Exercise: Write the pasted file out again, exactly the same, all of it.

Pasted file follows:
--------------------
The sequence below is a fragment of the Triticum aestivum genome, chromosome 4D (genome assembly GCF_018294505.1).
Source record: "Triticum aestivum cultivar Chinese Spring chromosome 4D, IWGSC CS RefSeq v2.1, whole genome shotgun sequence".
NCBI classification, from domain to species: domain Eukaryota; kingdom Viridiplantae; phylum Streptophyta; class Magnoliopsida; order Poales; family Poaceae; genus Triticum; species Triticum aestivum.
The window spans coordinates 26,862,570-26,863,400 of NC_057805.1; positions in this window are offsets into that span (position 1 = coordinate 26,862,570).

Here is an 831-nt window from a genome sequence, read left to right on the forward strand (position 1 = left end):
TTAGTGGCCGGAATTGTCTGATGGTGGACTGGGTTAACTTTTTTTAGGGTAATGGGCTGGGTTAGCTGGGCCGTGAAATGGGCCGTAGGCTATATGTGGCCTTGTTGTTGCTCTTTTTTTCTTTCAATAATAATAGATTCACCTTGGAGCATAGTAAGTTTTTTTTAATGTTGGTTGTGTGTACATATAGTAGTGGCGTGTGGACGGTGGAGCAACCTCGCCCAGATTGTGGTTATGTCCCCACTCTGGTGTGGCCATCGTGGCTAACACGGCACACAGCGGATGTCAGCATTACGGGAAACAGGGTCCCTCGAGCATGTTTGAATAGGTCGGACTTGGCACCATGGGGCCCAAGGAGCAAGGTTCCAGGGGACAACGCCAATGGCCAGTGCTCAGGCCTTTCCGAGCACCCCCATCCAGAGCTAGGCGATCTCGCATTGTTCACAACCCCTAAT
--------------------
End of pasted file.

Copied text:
The sequence below is a fragment of the Triticum aestivum genome, chromosome 4D (genome assembly GCF_018294505.1).
Source record: "Triticum aestivum cultivar Chinese Spring chromosome 4D, IWGSC CS RefSeq v2.1, whole genome shotgun sequence".
NCBI classification, from domain to species: domain Eukaryota; kingdom Viridiplantae; phylum Streptophyta; class Magnoliopsida; order Poales; family Poaceae; genus Triticum; species Triticum aestivum.
The window spans coordinates 26,862,570-26,863,400 of NC_057805.1; positions in this window are offsets into that span (position 1 = coordinate 26,862,570).

Here is an 831-nt window from a genome sequence, read left to right on the forward strand (position 1 = left end):
TTAGTGGCCGGAATTGTCTGATGGTGGACTGGGTTAACTTTTTTTAGGGTAATGGGCTGGGTTAGCTGGGCCGTGAAATGGGCCGTAGGCTATATGTGGCCTTGTTGTTGCTCTTTTTTTCTTTCAATAATAATAGATTCACCTTGGAGCATAGTAAGTTTTTTTTAATGTTGGTTGTGTGTACATATAGTAGTGGCGTGTGGACGGTGGAGCAACCTCGCCCAGATTGTGGTTATGTCCCCACTCTGGTGTGGCCATCGTGGCTAACACGGCACACAGCGGATGTCAGCATTACGGGAAACAGGGTCCCTCGAGCATGTTTGAATAGGTCGGACTTGGCACCATGGGGCCCAAGGAGCAAGGTTCCAGGGGACAACGCCAATGGCCAGTGCTCAGGCCTTTCCGAGCACCCCCATCCAGAGCTAGGCGATCTCGCATTGTTCACAACCCCTAAT